1 About the Agreement
The purpose of this Agreement is to establish the Treaty Authority by agreement between the Aboriginal Representative Body and the State in accordance with Part 4 of the Treaty Act.
The objects of the Treaty Authority are:
- to facilitate the journey towards reconciliation, mutual respect and tolerance between the First Peoples and other people of the State
- and to maintain, promote and advance the self-determination and empowerment, culture and human rights of First Peoples.
1.3 Central tenets
The central tenets for the Agreement that inform its every element are:
Guiding principles under the Treaty Act
The Treaty Authority follows the guiding principles for the Treaty Process in the Treaty Act:
- self-determination and empowerment
- fairness and equality
- partnership and good faith
- mutual benefit and sustainability and
- transparency and accountability.
Observe and uphold self-determination and empowerment of First Peoples
- The Treaty Authority comprises First Peoples and observes and upholds Aboriginal Lore, Law and Cultural Authority and the self-determination of First Peoples.
- In observing and upholding Aboriginal Lore, Law and Cultural Authority, the Treaty Authority recognises that the meaning of Aboriginal Lore, Law and Cultural Authority varies between communities and are matters for Traditional Owner groups and other First Peoples’ groups to self-determine.
- The Treaty Authority’s processes are culturally strong, culturally safe, trauma-informed and address the power imbalance between First Peoples in Victoria and the State.
Independence and impartiality
- The Treaty Authority is free from interference by the Parties, the Negotiating Parties under the Framework, and other Traditional Owner and other First Peoples’ groups.
- Members are appointed through an independent process to ensure an independent body.
- The Treaty Authority meets standards and has processes necessary to ensure that it remains impartial and it performs its functions so that its decisions and actions are fair and culturally sound.
- The Treaty Authority is publicly accountable to the people of the State.
- The Treaty Authority is culturally accountable to First Peoples.
- In the performance of its functions and duties, the Treaty Authority will assume responsibility for and be accountable for its decisions and actions.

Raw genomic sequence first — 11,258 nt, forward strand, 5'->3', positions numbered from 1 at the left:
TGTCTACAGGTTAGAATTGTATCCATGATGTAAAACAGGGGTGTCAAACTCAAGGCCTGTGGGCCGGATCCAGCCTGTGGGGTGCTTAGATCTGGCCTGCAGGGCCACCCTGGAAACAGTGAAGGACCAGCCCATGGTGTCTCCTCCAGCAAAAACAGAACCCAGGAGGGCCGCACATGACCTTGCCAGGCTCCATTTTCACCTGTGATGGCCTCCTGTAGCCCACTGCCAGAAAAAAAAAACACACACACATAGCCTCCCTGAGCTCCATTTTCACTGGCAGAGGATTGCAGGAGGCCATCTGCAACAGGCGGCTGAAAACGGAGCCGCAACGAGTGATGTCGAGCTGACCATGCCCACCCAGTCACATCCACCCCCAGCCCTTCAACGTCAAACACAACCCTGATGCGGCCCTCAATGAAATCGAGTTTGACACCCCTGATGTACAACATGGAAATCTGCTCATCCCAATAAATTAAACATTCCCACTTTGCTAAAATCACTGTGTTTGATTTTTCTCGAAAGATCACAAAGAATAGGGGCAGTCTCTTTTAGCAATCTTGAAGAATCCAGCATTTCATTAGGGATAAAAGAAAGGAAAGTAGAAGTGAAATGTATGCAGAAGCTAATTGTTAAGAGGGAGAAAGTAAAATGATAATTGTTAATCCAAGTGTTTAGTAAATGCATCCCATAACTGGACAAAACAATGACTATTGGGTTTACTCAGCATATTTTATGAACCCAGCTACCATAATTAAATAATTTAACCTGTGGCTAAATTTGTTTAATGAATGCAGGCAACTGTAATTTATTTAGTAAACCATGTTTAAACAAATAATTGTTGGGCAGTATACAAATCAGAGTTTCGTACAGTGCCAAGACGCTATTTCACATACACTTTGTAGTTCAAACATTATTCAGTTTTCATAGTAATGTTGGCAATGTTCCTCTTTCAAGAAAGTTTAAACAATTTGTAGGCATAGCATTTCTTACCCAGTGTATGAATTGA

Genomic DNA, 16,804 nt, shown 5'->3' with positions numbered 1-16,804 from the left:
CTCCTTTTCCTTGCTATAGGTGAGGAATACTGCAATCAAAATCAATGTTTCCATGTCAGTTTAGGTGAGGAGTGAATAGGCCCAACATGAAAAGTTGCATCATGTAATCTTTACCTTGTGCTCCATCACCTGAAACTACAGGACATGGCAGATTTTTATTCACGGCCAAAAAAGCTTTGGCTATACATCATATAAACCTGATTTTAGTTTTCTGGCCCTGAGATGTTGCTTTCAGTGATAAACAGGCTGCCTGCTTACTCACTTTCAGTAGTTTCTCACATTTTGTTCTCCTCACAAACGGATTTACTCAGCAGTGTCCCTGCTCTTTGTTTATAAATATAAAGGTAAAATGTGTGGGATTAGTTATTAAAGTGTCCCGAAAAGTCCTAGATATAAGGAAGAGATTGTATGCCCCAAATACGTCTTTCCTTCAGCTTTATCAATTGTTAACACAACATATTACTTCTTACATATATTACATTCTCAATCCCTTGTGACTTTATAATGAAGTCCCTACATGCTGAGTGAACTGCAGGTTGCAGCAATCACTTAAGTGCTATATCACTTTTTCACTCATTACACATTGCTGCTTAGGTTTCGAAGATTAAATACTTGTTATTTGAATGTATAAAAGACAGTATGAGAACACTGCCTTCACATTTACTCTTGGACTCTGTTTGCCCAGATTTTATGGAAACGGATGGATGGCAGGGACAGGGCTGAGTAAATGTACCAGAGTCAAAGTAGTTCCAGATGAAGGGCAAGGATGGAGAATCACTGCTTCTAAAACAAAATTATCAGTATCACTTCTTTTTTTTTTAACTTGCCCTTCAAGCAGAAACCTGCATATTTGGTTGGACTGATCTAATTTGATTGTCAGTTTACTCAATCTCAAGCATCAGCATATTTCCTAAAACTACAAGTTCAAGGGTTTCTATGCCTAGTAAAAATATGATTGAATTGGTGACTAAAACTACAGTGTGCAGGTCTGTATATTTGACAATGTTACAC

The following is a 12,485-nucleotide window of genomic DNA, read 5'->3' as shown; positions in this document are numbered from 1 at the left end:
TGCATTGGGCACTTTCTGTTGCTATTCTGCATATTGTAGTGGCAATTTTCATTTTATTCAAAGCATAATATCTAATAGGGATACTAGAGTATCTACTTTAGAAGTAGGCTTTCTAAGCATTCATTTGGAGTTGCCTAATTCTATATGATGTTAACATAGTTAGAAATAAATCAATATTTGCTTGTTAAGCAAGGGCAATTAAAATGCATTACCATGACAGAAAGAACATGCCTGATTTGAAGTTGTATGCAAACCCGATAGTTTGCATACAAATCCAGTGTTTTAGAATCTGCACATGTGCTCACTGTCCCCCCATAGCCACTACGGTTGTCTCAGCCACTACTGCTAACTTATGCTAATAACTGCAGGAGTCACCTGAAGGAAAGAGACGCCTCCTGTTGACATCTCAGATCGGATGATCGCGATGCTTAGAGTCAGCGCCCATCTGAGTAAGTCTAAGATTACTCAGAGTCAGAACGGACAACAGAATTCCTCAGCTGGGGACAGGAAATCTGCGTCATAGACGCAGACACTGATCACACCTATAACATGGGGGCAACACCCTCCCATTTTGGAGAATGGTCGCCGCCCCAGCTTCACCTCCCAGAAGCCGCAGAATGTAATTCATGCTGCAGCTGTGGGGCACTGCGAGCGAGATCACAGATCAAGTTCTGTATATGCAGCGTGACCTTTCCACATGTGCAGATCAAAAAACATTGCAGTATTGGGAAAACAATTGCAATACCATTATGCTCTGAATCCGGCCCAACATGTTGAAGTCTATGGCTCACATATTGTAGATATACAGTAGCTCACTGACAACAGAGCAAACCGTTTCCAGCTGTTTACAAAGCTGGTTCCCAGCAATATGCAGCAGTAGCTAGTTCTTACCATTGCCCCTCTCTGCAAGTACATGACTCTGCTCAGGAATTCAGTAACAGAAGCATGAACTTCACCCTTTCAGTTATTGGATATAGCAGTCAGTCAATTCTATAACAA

- The Treaty Authority respects and listens to Elders, through the Elders’ Voice, whose role it is to provide cultural and ethical advice and share wisdom about the Treaty Process.
Relationships and facilitating Treaty-making
- In the performance of its functions and duties, the Treaty Authority adopts approaches that preserve, restore and build ongoing, just and respectful relationships between First Peoples and the State as well as between First Peoples’ groups.
- The Treaty Authority supports the Negotiating Parties throughout the Treaty Process to work together to reach agreements and enter Treaties that observe and uphold the self- determination of First Peoples and lead to strong ongoing relationships,
Integrity of the Treaty Process for all
- The Treaty Authority is entrusted by First Peoples and the other people of the State to perform functions under this Agreement, the Framework and the Treaty Act.
- In the performance of its functions and duties, the Treaty Authority observes and upholds Aboriginal Lore, Law and Cultural Authority, while recognising that it operates in a context with First Peoples and the State and other parties who are not First Peoples.
- The Treaty Authority will consider the cultural and operational context of all Negotiating Parties and in doing so ensure a strong Treaty Process for all people of the State.
1.4 Aboriginal Lore and Law and Cultural Authority
As recognised by the UNDRIP, Aboriginal Lore and Law forms a legal system. Aboriginal Lore and Law has equal footing with the Western legal system. It includes a body of authority that informs agreement-making, decision-making and governance structures, including rules about Eldership and who holds Cultural Authority.
Traditional Owner groups and other First Peoples’ groups have differing governance systems, kinship structures, cultural protocols and obligations, and differing rules about who has Cultural Authority. For this reason, the meaning of Aboriginal Lore, Law and Cultural Authority varies between communities. They are matters for Traditional Owner groups and other First Peoples’ groups to self-determine.
In circumstances where the Aboriginal Lore, Law and Cultural Authority of one community conflicts with another community’s Aboriginal Lore, Law and Cultural Authority, the Treaty Authority will facilitate agreement between the relevant groups to a set of cultural protocols, obligations and rules to apply to the matters being discussed and decided, based on shared cultural values.